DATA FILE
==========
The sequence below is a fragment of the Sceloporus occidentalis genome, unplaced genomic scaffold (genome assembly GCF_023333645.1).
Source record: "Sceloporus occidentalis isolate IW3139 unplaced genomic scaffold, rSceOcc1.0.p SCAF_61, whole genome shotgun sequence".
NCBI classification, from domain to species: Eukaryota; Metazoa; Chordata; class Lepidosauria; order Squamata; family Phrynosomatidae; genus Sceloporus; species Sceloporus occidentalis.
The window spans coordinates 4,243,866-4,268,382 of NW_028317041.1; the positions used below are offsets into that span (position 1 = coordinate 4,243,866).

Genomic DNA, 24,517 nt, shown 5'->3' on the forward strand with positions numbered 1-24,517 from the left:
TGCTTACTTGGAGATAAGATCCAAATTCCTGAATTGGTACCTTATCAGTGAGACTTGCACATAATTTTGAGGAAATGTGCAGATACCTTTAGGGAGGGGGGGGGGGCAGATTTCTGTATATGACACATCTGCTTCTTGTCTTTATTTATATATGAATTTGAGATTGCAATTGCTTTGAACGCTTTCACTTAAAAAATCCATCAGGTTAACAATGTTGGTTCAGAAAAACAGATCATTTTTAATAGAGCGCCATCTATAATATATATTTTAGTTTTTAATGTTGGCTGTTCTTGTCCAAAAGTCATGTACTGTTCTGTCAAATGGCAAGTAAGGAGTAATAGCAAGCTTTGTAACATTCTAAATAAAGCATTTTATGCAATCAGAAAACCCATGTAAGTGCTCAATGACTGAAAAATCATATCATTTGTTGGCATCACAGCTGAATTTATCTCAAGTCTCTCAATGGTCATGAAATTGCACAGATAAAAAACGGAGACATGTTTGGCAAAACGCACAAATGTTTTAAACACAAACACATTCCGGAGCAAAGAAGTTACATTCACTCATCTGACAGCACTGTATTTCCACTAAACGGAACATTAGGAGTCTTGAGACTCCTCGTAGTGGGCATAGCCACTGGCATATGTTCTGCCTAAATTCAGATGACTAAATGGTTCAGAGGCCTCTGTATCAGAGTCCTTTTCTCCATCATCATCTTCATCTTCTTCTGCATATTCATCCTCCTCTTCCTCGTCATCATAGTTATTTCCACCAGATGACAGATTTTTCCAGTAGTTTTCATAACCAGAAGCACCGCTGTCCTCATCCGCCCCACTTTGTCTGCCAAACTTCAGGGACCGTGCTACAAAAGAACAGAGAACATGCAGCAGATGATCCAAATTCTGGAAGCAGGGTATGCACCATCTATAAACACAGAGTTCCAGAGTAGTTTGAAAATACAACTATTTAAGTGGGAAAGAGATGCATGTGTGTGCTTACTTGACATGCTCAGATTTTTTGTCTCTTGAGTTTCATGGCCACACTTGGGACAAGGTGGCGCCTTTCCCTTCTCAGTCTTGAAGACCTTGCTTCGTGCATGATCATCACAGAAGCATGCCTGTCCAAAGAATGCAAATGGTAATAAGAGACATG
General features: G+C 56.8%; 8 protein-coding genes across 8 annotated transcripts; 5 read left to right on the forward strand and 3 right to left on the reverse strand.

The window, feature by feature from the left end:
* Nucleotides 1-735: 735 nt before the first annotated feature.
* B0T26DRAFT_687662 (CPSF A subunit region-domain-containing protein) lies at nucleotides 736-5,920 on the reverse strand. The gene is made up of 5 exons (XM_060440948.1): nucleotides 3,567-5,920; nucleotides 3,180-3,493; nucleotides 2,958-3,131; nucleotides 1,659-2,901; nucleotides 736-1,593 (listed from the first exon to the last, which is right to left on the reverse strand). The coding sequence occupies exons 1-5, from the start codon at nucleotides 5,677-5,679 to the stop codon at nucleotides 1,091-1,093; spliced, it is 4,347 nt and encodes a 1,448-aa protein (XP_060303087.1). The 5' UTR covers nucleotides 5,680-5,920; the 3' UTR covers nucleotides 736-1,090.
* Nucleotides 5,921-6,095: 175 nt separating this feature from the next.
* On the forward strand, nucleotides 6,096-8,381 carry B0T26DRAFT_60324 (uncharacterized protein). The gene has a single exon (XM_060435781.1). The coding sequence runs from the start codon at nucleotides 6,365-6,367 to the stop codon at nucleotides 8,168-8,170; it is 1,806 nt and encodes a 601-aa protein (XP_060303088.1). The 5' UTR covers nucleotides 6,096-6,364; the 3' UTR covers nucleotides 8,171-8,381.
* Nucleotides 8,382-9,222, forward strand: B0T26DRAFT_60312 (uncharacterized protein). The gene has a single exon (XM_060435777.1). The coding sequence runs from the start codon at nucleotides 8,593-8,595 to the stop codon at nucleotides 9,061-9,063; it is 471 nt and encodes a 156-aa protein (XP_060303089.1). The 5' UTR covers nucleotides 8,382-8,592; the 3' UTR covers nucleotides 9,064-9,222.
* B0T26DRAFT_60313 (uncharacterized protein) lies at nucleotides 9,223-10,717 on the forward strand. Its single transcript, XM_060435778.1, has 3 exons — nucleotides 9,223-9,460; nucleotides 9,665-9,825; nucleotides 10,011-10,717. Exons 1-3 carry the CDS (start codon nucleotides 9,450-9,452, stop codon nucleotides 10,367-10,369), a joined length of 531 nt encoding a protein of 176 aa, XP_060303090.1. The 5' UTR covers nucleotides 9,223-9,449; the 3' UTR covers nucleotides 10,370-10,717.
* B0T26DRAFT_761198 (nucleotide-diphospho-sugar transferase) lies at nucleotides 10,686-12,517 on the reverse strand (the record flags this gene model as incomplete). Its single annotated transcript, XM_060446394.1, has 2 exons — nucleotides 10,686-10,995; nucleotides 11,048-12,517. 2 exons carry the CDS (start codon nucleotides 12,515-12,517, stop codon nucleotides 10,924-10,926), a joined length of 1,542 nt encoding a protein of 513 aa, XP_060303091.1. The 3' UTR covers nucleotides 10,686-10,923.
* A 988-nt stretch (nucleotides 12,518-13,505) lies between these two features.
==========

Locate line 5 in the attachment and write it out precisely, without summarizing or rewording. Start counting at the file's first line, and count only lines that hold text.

Genomic DNA, 24,517 nt, shown 5'->3' on the forward strand with positions numbered 1-24,517 from the left: